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St Nicholas, Poling, Sussex

(50°49′56″N, 0°30′57″W)
TQ 046 047
pre-1974 traditional (England and Wales) Sussex
now West Sussex
  • Kathryn Morrison

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Feature Sets

The church has a W tower (c.1400), a late 11thc. nave with a S aisle addedc.1200, and a chancel, rebuilt in the late 14thc., which is the same height as the nave and has no entrance arch.


Despite its apparently Anglo-Saxon origins, the church is not mentioned in the Domesday Book. 'Paling(e)' is recorded in 1199, and the name 'Polynge' occurs for the first time in a document of the early 14thc. By the late 14thc. the site was a preceptory of the Knights Hospitallers. When that was suppressed in 1541, the Poling estates were given to the college of Arundel. Post-medieval work includes the construction of the S porch (1830) and extensive restorations (1865). The late 11thc. window shutter, found in situ in 1917, is one of the most interesting features of the church.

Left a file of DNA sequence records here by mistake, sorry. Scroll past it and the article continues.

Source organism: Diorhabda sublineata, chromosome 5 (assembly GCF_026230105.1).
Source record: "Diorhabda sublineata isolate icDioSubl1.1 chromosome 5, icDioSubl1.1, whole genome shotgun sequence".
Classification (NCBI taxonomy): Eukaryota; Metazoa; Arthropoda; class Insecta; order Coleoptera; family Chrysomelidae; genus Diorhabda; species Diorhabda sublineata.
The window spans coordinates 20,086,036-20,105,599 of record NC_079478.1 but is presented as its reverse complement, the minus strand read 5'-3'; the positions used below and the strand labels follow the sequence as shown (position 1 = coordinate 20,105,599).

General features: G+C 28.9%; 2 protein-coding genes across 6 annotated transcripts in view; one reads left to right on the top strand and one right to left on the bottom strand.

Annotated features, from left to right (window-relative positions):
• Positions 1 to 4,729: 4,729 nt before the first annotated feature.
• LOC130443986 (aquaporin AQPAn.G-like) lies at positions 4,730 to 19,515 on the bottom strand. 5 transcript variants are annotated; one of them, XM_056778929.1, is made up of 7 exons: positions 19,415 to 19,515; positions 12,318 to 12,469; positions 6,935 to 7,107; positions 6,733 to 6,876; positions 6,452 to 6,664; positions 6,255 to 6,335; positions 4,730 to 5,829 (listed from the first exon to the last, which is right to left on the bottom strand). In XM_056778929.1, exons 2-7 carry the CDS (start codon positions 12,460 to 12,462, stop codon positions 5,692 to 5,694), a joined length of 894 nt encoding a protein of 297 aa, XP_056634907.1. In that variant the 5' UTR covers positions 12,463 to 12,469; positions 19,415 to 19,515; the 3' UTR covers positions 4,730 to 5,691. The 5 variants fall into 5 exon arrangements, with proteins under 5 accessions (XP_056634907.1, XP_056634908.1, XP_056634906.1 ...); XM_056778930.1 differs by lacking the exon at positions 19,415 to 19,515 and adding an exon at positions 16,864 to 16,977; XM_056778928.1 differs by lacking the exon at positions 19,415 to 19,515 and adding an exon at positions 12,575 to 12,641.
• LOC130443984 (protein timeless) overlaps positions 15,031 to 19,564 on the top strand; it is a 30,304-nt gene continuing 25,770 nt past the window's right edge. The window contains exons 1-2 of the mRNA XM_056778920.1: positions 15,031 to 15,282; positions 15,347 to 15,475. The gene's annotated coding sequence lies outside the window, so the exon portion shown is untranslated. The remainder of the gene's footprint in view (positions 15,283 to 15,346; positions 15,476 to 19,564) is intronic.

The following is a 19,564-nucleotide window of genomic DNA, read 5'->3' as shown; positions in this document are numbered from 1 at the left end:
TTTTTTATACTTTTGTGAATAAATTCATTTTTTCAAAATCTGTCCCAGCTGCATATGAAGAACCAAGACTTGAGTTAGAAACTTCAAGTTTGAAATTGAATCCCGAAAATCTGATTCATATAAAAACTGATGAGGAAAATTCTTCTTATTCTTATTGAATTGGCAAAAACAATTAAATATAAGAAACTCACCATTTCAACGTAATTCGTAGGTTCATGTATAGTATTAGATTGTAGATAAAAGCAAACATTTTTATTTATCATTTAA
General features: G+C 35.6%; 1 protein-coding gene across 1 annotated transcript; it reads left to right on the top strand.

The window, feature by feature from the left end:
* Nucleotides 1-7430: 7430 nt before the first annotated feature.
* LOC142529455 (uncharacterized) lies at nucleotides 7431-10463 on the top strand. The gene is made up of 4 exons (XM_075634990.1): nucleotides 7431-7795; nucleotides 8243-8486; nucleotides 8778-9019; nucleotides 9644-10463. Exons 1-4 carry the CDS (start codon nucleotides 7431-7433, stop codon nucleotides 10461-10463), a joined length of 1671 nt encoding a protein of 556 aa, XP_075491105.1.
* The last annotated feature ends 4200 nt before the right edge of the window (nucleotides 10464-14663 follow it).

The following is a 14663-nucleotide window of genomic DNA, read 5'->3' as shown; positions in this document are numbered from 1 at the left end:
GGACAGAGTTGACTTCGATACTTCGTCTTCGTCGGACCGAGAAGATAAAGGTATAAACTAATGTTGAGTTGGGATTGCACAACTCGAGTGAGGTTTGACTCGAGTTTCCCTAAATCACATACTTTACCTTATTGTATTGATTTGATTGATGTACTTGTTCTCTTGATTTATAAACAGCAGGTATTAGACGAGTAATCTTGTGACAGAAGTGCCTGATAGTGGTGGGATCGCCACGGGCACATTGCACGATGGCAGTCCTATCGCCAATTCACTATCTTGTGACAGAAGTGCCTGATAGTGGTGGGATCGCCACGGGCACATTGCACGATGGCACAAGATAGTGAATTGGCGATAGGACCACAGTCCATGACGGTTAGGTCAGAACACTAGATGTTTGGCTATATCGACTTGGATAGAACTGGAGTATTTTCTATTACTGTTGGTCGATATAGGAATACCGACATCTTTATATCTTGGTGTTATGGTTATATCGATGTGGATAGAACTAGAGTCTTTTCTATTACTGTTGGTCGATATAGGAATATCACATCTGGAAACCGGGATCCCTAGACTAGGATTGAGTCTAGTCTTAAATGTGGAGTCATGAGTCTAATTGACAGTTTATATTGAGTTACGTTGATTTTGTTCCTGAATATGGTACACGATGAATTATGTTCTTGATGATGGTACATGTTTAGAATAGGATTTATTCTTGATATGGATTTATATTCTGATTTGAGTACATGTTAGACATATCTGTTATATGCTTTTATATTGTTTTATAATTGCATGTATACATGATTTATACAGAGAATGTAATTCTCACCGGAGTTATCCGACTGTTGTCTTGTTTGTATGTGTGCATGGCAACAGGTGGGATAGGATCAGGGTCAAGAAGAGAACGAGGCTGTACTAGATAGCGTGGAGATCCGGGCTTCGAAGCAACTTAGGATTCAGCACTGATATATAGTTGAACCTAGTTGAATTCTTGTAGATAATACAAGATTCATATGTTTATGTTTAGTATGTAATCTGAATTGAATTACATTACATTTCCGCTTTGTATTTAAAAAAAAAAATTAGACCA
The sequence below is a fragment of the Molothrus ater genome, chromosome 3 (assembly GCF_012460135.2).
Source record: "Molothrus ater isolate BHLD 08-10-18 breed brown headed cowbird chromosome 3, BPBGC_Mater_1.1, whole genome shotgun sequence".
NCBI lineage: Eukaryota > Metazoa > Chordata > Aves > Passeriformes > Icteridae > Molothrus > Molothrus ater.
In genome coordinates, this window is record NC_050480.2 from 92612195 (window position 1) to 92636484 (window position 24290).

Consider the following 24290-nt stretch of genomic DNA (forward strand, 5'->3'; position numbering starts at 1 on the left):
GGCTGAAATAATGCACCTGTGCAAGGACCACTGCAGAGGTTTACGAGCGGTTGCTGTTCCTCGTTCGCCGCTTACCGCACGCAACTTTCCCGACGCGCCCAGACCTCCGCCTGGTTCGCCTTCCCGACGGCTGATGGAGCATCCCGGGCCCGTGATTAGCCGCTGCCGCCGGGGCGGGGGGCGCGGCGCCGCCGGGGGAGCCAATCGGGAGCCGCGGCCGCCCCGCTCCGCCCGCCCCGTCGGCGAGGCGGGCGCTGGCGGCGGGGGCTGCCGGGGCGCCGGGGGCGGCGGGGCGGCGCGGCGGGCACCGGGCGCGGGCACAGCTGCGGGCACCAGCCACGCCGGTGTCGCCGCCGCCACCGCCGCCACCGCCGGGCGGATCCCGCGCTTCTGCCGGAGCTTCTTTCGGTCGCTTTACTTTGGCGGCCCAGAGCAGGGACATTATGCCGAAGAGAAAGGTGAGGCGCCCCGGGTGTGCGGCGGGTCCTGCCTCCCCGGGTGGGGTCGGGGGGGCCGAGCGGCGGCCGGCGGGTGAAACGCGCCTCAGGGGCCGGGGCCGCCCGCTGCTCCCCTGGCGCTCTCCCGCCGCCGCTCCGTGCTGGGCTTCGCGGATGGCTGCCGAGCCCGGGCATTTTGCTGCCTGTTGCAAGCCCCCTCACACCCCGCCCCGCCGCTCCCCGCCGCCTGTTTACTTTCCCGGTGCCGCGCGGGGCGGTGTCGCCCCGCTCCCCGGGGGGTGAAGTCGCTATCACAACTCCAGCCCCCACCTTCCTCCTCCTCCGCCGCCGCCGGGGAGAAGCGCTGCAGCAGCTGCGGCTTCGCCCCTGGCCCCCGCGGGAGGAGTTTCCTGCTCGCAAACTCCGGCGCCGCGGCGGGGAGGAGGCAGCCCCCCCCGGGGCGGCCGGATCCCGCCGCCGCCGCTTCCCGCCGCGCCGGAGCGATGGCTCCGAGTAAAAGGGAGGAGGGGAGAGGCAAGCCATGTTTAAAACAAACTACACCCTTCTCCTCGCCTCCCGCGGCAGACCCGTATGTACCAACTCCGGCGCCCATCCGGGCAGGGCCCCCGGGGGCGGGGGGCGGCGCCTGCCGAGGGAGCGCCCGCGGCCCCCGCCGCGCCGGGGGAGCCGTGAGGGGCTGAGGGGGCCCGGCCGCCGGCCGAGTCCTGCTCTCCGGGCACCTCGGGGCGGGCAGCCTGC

This font is included because it may have been a plain Norman tub, which was given its present chamfer and moulding at a later date, probably when an octagonal shaft was first added, in the late medieval period. Johnstone and Nairn have suggested that it is Saxon in origin. The shaft and base now appear to be Victorian.

A. H. Peat and L. C. Halsted, Churches and Other Antiquities of West Sussex. Chichester 1912, 119-21.
I. Nairn and N. Pevsner, The Buildings of England: Sussex. Harmondsworth 1965, 308.
Francis W Steer, Guide to the Church of St Nicholas Poling (Sussex Churches No 35, 1965), reproducing plan by P M Johnston.
A. K. Walker, An Introduction to the Study of English Fonts with Details of those in Sussex. London 1908, 110-11.